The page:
Single-nucleotide polymorphisms (SNPs) are the most frequently found DNA sequence variations in the human genome. It is believed that SNPs may contribute significantly to genetic risk for common diseases. It is estimated that the average nucleotide diversity is 1 difference/1200 base pairs. Approximately 1 million SNPs are likely to occur in human genes. Single-nucleotide polymorphisms found in the coding and regulatory regions of genes are likely to be the most relevant variants. Efforts to identify all SNPs and their relevance to disease (cancer) susceptibility and treatment outcome are continuous, and may take several more years. 
There are more than 30 families of drug-metabolizing enzymes in humans, and essentially all have genetic variants, many of which translate into functional changes in the proteins encoded.  The cytochrome P450 monooxygenase system of enzymes is responsible for a major portion of drug metabolism in humans. This large family of genes has been intensely studied, and among the numerous P450 subtypes, CYP2D6, 3A4/3A5, 1A2, 2E1, 2C9, and 2C19 particularly play critical roles in genetically determined responses to a broad spectrum of drugs  [Table 1].
|Table 1: Examples of inherited or acquired variations in enzymes and receptors that affect drug response|
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Transport proteins have an important role in regulating the absorption, distribution, and excretion of many medications. For example, genetic variability in drug transporters plays a role in the resistance of malignant cells to anticancer agents. For instance, polymorphism in the ABC-binding cassette (ABC) gene may affect the function and expression of proteins. This may cause certain drug-induced side effects and uncertainty in treatment efficacy  [Table 1].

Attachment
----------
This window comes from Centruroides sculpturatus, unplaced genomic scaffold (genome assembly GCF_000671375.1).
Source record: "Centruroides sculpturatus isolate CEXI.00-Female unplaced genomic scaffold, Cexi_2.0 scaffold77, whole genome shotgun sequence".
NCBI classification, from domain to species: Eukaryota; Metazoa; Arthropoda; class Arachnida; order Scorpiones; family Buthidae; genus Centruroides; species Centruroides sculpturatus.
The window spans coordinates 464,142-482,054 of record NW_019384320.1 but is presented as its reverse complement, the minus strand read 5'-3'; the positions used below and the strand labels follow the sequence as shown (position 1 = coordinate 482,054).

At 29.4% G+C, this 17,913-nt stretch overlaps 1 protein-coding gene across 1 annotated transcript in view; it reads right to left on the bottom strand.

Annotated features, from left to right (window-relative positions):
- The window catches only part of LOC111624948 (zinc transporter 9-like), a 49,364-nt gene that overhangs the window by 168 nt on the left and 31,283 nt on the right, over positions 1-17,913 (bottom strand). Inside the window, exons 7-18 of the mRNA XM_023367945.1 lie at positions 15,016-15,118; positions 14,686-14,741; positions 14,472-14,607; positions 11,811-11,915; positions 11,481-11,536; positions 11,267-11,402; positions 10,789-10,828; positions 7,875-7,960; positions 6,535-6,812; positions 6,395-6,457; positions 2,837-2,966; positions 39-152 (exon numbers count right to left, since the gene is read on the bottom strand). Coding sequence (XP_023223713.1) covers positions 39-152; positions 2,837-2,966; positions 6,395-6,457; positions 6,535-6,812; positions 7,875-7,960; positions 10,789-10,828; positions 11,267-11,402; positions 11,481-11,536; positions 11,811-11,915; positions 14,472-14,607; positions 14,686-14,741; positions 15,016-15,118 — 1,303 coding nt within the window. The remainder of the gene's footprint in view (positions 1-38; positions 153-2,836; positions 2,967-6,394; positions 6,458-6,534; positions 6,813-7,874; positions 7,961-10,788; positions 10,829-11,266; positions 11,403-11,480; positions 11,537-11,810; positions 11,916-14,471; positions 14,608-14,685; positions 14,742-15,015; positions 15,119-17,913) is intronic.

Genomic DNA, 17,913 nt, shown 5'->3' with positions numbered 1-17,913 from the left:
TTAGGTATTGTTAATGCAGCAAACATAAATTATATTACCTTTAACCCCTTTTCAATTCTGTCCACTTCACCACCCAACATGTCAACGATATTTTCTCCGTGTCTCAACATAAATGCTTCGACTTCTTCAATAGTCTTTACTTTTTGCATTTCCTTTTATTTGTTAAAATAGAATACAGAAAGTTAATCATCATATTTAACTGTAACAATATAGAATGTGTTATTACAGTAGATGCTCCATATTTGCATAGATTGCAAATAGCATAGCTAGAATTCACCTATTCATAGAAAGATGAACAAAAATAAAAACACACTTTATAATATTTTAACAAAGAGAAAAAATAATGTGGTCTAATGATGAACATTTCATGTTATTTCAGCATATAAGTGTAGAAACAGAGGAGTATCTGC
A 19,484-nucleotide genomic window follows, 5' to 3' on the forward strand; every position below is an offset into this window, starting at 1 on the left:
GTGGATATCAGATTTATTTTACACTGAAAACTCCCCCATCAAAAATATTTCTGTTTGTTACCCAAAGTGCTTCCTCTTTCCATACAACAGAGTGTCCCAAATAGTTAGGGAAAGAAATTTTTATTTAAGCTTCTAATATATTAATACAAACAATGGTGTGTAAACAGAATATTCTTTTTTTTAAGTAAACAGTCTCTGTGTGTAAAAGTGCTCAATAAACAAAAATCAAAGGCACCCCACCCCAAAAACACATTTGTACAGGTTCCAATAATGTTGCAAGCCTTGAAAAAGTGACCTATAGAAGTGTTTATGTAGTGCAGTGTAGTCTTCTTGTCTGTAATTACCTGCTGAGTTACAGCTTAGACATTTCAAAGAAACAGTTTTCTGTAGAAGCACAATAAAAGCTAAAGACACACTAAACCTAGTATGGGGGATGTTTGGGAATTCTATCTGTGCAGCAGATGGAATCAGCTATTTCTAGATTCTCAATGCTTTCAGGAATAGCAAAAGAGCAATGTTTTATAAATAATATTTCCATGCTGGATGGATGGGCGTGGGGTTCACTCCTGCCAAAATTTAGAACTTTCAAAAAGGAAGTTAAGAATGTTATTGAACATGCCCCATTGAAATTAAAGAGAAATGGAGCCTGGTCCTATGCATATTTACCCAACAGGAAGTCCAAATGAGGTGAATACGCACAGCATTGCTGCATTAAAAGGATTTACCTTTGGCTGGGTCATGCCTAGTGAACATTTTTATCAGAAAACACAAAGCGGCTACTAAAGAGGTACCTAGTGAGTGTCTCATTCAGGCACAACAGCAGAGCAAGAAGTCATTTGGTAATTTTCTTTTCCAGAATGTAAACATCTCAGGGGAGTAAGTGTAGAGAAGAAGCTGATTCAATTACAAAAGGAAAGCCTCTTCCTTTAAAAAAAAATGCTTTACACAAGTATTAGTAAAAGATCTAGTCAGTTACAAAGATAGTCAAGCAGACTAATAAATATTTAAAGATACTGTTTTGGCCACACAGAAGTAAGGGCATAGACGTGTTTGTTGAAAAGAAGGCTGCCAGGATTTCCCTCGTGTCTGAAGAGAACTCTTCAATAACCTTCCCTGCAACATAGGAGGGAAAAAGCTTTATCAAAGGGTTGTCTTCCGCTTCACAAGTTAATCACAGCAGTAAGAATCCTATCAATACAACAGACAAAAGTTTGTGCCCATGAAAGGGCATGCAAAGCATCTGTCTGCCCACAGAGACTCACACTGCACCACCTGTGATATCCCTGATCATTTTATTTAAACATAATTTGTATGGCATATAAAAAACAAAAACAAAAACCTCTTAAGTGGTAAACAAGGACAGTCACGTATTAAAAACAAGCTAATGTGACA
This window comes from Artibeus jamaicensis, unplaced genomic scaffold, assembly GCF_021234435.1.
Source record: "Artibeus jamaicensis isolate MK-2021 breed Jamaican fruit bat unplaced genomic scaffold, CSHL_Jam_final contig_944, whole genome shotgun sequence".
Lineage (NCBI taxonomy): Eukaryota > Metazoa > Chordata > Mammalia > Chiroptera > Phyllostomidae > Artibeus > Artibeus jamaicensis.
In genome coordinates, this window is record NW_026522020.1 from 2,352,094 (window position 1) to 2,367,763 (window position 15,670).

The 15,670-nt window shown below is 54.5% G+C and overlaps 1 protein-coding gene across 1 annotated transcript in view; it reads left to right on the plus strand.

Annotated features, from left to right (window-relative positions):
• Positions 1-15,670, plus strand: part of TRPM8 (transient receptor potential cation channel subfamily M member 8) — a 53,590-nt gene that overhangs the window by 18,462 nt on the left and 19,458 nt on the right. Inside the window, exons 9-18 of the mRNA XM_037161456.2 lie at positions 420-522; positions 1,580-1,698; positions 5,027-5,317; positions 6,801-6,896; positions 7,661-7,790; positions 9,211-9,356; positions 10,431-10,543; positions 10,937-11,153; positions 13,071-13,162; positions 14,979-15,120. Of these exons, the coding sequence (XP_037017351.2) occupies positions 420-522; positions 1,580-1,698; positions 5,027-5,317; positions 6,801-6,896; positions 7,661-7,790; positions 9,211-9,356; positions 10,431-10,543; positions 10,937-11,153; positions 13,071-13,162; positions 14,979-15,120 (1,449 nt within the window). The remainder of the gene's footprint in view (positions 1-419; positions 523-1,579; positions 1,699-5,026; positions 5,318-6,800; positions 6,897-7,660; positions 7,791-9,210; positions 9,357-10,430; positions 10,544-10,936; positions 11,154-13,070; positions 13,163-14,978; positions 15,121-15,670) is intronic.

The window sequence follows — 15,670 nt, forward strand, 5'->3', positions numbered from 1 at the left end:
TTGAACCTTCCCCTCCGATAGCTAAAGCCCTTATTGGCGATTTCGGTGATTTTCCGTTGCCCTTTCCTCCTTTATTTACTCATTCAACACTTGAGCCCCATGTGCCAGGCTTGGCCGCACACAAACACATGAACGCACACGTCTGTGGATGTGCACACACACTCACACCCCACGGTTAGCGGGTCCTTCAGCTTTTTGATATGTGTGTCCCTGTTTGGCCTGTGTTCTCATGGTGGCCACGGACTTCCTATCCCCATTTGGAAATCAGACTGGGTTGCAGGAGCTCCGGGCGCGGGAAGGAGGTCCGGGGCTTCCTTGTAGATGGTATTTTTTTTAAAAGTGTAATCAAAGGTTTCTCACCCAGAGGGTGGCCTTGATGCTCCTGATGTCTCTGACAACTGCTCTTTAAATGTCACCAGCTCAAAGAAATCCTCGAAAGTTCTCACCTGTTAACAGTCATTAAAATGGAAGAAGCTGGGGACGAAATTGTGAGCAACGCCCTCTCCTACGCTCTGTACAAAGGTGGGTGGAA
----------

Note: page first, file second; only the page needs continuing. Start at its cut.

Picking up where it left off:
| Methods Used|| |
Pharmacogenomic methods are based on recent technological advances that made parallel analysis of genetic information of humans with mathematical and statistical apparatus possible, which enables the overview and analysis of the resulting multidimensional biological data.  The common elements of this approach to nucleic acid analysis are an immobilized or tethered nucleic acid (DNA or RNA) species that is hybridized with a second, solution-phase DNA or RNA species that is generally labeled with a detectable molecule such as a fluorescent dye. The sequence of the unknown "target" nucleic acid is determined by decoding its complementarities with the nucleic acid "probe" of known sequence. Whether the probe or target nucleic acid is immobilized varies among the different array methods, but most commonly, the probe is tethered to a surface and the target to be analyzed is in solution. 
Lab card or lab-on-a-chip devices are becoming increasingly important in genomic analysis. Microcapillary electrophoresis separation devices pioneered less than 10 years ago by Harrison, Ramsay, Mathies, and others have virtually replaced traditional gel electrophoresis. Lab cards with complex networks of microcapillary channels finer than human hair have now been demonstrated to be useful not only for molecular separations but also to carry out nanoscale biochemical reactions. 
Polymerase chain reactions, sequencing reactions, primer extension reactions, and nuclease cleavage reactions carried out in these devices realize an order of magnitude improvement in throughput and economy over microtiter plate-based biochemistry. Genomic techniques are making it possible not only to identify tangible new gene targets for drug discovery efforts, but also to find associations between specific genetic markers and drug response in a patient population. 
| Applications of PM|| |
Although the promise of pharmacogenomics is enormous, it is likely to have the greatest initial benefit for patients in developed countries owing to expense, availability of technology, and the focus of initial research.